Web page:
Last Friday – I was watching The Bank Job (starring Jason Statham) on television.  Remembering I had a ticket for the x14 rolled over EuroMillions lottery draw, which had taken place earlier that evening, I turned over to check the numbers.

68.8 Miles away in Haverhill, Suffolk – Adrian Bayford was lying beached on his sofa.  He too reached for the remote and turned over from The Bank Job to check his numbers.  That’s where the similarities ended. For whilst I won £2.90, Mr Bayford was coming to the realisation that he had bagged the jackpot of £148,656,000, beating odds of 1 in 76,275,360.

Tuesday August 14th – Early afternoon – I am walking along the street eating a Toblerone, bought with the profits from my Lottery windfall cashed in moments earlier at a Waitrose supermarket.  On a big screen in the window of the estate agent beside me, I caught sight of a rotund and jovial couple spraying champagne, before holding a giant cheque in front of them in characteristic Camelot pose (see picture).  The couple are the Bayfords.                                                   

I stand and watch the proceedings, unable to comprehend why it is that the Bayfords of their own free will are walking up to the Camelot gallows and willingly placing their heads in the hangman’s noose.  For by waving their right to anonymity they are surely leaving themselves and their progeny open to a deluge of begging letters, con men and the prospect of being overcharged in shops and harangued in the street.  And this is to say nothing of the ever present threat of robbery, burglary and kidnap.  Then there’s the plethora of other potential problems such as extortion and the unpredictable nature of peoples’ jealousy and greed.  Imagine walking along the street with people throwing themselves to the ground in front of you, before claiming you tripped them over and commencing legal proceedings.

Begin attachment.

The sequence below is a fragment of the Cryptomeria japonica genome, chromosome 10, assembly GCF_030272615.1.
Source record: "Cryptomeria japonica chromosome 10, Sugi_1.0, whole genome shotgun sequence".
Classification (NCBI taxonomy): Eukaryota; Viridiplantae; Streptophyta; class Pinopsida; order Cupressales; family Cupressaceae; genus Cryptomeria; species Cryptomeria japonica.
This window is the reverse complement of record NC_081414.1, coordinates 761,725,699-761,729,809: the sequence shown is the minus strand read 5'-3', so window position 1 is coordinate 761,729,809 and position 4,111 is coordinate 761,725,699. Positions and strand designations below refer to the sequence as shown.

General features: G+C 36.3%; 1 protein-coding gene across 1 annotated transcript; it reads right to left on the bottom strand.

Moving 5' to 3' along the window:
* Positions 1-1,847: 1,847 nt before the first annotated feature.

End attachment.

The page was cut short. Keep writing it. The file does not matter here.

I close my eyes and picture the Bayfords, alienated and alone in their new mock Tudor monstrosity of a home, as they peer through a gap in the Chanel curtains at a hostile world where they are now the prey.  Imprisoned within this tomb to their decadence, they are too afraid to drag their corpulent carcasses outdoors to the swimming pool complex, for fear of the mass of tabloid journalists swarming overhead in helicopters like angry wasps.

The Toblerone is now finished.  I throw the empty packet in the bin and continue along the street, basking in glorious anonymity as the rays of a resplendent sun shine down upon me.

Incidentally the main protagonist in my book is called Adrian though he is a rather different Adrian to the Adrian of the moment,  Adrian Bayford.

I am very grateful to the kind readers who left positive reviews for Charles Middleworth on Amazon this week.


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